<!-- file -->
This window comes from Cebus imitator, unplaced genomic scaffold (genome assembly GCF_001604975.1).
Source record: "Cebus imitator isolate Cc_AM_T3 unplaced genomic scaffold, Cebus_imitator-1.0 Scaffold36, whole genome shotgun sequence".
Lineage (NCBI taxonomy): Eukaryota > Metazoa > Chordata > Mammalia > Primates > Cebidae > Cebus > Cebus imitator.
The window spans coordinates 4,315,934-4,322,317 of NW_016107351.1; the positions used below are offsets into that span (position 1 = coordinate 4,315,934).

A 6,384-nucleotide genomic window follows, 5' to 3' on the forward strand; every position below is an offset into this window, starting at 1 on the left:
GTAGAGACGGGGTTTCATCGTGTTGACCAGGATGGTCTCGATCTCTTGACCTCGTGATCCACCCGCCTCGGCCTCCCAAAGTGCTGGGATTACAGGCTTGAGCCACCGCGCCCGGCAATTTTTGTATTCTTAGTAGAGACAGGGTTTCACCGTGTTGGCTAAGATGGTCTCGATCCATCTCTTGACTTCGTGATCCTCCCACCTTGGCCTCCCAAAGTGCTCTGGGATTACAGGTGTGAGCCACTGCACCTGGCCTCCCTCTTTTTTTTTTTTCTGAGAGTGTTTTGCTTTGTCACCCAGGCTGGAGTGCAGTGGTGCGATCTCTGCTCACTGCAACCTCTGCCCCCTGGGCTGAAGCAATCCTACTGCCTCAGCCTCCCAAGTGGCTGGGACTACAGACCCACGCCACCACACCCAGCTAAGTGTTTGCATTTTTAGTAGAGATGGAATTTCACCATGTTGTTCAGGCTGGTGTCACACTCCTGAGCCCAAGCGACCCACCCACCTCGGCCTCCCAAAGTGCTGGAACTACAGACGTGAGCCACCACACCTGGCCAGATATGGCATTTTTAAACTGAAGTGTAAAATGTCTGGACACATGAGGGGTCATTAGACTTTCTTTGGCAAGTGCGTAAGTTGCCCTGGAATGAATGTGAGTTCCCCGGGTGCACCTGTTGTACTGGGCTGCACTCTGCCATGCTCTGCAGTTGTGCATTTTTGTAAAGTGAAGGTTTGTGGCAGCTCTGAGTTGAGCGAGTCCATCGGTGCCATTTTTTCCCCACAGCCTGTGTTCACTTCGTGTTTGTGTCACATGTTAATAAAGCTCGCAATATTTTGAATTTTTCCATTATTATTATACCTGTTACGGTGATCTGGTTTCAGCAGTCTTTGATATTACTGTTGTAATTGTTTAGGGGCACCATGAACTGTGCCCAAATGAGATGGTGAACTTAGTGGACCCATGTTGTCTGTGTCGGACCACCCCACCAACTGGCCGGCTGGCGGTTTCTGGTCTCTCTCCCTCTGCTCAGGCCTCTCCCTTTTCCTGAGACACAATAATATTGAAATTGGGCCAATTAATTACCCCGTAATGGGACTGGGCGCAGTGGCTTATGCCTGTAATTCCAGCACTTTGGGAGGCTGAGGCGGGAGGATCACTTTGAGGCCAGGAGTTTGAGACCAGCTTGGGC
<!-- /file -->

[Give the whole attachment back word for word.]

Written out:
This window comes from Cebus imitator, unplaced genomic scaffold (genome assembly GCF_001604975.1).
Source record: "Cebus imitator isolate Cc_AM_T3 unplaced genomic scaffold, Cebus_imitator-1.0 Scaffold36, whole genome shotgun sequence".
Lineage (NCBI taxonomy): Eukaryota > Metazoa > Chordata > Mammalia > Primates > Cebidae > Cebus > Cebus imitator.
The window spans coordinates 4,315,934-4,322,317 of NW_016107351.1; the positions used below are offsets into that span (position 1 = coordinate 4,315,934).

A 6,384-nucleotide genomic window follows, 5' to 3' on the forward strand; every position below is an offset into this window, starting at 1 on the left:
GTAGAGACGGGGTTTCATCGTGTTGACCAGGATGGTCTCGATCTCTTGACCTCGTGATCCACCCGCCTCGGCCTCCCAAAGTGCTGGGATTACAGGCTTGAGCCACCGCGCCCGGCAATTTTTGTATTCTTAGTAGAGACAGGGTTTCACCGTGTTGGCTAAGATGGTCTCGATCCATCTCTTGACTTCGTGATCCTCCCACCTTGGCCTCCCAAAGTGCTCTGGGATTACAGGTGTGAGCCACTGCACCTGGCCTCCCTCTTTTTTTTTTTTCTGAGAGTGTTTTGCTTTGTCACCCAGGCTGGAGTGCAGTGGTGCGATCTCTGCTCACTGCAACCTCTGCCCCCTGGGCTGAAGCAATCCTACTGCCTCAGCCTCCCAAGTGGCTGGGACTACAGACCCACGCCACCACACCCAGCTAAGTGTTTGCATTTTTAGTAGAGATGGAATTTCACCATGTTGTTCAGGCTGGTGTCACACTCCTGAGCCCAAGCGACCCACCCACCTCGGCCTCCCAAAGTGCTGGAACTACAGACGTGAGCCACCACACCTGGCCAGATATGGCATTTTTAAACTGAAGTGTAAAATGTCTGGACACATGAGGGGTCATTAGACTTTCTTTGGCAAGTGCGTAAGTTGCCCTGGAATGAATGTGAGTTCCCCGGGTGCACCTGTTGTACTGGGCTGCACTCTGCCATGCTCTGCAGTTGTGCATTTTTGTAAAGTGAAGGTTTGTGGCAGCTCTGAGTTGAGCGAGTCCATCGGTGCCATTTTTTCCCCACAGCCTGTGTTCACTTCGTGTTTGTGTCACATGTTAATAAAGCTCGCAATATTTTGAATTTTTCCATTATTATTATACCTGTTACGGTGATCTGGTTTCAGCAGTCTTTGATATTACTGTTGTAATTGTTTAGGGGCACCATGAACTGTGCCCAAATGAGATGGTGAACTTAGTGGACCCATGTTGTCTGTGTCGGACCACCCCACCAACTGGCCGGCTGGCGGTTTCTGGTCTCTCTCCCTCTGCTCAGGCCTCTCCCTTTTCCTGAGACACAATAATATTGAAATTGGGCCAATTAATTACCCCGTAATGGGACTGGGCGCAGTGGCTTATGCCTGTAATTCCAGCACTTTGGGAGGCTGAGGCGGGAGGATCACTTTGAGGCCAGGAGTTTGAGACCAGCTTGGGC